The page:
I'm trying to understand a proof that the holomorphic maps of the Riemann sphere are the rational functions from this book:

All rational maps are analytic from the extended plane to itself. For the converse, suppose $f(z) \in \mathbb{C}$ for all $z \in \mathbb{C}_\infty$. Then $f$ is entire and bounded and thus constant. We can therefore assume that $f(z_0) = \infty$ for some $z_0 \in \mathbb{C}$ (consider $f(1/z)$ if necessary). By continuity of $f$ the point $z_0$ cannot be an essential singularity of $f$. In other words, $z_0$ is a removable singularity or a pole. By the uniqueness theorem, the poles cannot accumulate in $\mathbb{C}_\infty$. Since the latter is compact, there can thus only be finitely many poles. Hence, after subtracting the principal part of the Laurent series of $f$ around each pole in $\mathbb{C}$ from $f$, we obtain an entire function which grows at most like a polynomial. By Liouville's theorem, such a function must be a polynomial and we are done.

I have a few questions regarding this:

  1. Using the continuity argument can we also conclude that $z_0$ must be a pole?
  2. Why does the uniqueness theorem imply the poles cannot accumulate in $\mathbb{C}_\infty$?
  3. Perhaps slightly less relevant to this proof, does $f : \mathbb{C}_\infty \to \mathbb{C}_\infty$ holomorphic imply $f$ is meromorphic? I'm using Conway's definition that $f$ is meromorphic iff it is analytic except for poles.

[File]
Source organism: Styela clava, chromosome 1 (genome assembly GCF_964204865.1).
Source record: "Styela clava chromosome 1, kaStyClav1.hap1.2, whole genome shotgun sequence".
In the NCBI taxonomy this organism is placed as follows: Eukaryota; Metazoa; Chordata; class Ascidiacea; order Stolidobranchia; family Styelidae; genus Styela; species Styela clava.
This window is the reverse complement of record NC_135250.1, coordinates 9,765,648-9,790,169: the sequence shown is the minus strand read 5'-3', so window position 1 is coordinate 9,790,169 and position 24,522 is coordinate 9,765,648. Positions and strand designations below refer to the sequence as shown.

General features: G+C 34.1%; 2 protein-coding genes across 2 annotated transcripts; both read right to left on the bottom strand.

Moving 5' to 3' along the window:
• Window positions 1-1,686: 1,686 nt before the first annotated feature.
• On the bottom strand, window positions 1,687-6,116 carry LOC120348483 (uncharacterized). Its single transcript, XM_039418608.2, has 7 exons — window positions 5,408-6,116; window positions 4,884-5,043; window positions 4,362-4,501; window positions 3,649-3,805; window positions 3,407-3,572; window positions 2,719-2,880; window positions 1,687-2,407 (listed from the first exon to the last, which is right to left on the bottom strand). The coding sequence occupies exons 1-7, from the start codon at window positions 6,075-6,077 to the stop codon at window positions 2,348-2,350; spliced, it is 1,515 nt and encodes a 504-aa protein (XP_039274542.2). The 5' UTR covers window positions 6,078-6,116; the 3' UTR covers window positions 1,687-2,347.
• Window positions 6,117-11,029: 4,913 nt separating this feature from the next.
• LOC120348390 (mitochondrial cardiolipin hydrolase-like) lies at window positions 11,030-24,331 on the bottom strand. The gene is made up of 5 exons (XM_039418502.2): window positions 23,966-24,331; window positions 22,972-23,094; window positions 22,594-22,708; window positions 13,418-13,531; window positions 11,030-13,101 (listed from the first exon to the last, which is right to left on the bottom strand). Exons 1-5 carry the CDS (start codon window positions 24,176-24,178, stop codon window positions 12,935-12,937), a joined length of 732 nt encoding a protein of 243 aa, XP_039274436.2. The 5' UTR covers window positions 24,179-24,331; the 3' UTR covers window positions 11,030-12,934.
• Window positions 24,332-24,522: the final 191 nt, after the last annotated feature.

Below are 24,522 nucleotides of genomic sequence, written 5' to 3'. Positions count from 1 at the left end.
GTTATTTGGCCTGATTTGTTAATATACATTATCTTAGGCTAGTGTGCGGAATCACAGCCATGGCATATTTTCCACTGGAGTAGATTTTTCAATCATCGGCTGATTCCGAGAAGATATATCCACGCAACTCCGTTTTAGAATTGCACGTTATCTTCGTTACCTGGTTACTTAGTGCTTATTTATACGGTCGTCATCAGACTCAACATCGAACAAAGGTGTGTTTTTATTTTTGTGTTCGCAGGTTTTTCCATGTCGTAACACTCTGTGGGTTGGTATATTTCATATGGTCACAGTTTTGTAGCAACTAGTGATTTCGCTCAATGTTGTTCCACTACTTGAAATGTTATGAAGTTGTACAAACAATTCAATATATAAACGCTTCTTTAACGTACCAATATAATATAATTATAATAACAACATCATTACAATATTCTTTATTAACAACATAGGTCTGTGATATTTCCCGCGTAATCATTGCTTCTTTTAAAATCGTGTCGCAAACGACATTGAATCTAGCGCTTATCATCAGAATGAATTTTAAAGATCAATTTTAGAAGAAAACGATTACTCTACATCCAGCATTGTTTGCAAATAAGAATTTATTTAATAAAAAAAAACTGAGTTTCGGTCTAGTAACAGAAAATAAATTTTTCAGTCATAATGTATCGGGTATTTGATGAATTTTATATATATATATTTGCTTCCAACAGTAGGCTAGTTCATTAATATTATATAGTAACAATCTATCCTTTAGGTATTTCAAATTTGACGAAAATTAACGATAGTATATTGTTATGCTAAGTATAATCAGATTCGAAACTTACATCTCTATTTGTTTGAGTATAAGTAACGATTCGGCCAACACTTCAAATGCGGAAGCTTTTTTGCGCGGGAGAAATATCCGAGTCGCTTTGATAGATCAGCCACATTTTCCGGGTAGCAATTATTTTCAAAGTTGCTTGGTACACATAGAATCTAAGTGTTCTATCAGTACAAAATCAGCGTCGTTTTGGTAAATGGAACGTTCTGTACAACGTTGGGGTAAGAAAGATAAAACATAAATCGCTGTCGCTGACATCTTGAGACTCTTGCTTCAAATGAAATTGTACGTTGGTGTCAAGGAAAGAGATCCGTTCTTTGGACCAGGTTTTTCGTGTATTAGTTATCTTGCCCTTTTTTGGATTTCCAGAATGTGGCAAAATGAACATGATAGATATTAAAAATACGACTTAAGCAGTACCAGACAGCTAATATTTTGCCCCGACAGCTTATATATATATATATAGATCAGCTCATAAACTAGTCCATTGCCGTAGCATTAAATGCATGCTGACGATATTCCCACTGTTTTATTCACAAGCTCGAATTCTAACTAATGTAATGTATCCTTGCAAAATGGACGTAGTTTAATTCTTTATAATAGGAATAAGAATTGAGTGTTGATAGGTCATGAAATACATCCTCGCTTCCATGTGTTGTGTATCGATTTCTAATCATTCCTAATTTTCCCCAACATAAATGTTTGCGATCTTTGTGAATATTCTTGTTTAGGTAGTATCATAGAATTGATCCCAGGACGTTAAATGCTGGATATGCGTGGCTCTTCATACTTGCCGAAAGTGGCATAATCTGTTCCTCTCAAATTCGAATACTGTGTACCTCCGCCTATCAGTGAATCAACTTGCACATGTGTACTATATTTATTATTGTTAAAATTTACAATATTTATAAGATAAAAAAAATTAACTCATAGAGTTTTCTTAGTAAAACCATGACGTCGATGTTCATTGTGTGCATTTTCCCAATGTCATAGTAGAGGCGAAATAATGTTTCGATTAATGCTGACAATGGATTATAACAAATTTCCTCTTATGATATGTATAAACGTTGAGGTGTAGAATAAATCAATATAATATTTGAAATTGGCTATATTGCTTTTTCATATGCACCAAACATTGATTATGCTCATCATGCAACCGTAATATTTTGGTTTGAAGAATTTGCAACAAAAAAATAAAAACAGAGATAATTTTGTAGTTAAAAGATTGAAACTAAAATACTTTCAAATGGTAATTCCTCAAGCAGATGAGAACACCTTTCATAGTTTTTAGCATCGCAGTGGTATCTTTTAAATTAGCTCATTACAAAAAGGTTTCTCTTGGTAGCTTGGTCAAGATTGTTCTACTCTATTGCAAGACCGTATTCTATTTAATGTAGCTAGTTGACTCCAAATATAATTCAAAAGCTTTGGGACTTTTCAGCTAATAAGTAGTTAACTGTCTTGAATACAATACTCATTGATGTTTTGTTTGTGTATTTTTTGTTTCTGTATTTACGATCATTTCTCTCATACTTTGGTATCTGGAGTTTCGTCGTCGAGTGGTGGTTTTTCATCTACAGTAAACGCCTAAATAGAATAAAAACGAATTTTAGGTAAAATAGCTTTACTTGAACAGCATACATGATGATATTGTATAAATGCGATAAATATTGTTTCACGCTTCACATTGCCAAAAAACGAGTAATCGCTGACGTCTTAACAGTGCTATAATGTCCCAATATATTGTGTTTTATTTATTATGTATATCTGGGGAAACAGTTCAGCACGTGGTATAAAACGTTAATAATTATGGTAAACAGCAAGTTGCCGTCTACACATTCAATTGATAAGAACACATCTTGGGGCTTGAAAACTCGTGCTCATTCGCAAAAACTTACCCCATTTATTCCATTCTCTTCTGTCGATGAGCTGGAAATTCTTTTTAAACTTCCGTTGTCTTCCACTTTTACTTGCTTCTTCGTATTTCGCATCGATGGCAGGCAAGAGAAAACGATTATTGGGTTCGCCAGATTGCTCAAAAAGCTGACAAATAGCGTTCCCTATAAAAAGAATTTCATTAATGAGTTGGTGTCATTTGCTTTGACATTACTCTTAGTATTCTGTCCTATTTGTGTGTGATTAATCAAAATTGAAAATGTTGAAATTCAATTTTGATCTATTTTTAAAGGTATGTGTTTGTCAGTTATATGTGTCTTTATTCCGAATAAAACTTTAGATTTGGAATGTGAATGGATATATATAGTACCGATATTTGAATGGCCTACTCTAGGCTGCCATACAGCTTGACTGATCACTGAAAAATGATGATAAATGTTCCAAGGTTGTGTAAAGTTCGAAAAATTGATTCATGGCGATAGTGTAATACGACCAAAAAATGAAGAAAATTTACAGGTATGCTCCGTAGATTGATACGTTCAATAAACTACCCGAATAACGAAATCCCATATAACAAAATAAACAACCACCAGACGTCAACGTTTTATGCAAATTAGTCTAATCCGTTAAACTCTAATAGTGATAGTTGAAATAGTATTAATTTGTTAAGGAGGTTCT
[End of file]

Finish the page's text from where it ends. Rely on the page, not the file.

1 Answer 1

  1. Yes. It must be either a pole or an essential singularity, and essential singularities were ruled out. Though to be exact, we also have to show that it is isolated, first, which is done in the next step.

  2. If they did accumulate, then their accumulation point would be an accumulation point of points on the domain where $f$ is $\infty$. The function which is $\infty$ everywhere is a holomorphic function with such an accumulation point, and since it is unique, $f$ must be this same constant function. This would make $z_0$ neither a pole, nor removable, nor essential, by the way. But it would make $f$ rational, depending on how you define rational. But I admit that this could have been communicated better by the author.

  3. No, meromorphic functions make a distinction between $\infty$ and other points, while holomorphic ones do not. The function which is a constant $\infty$ is not meromorphic because the singularities are not isolated, for instance, but it is holomorphic as a function $\mathbb C^\infty\to\mathbb C^\infty$.


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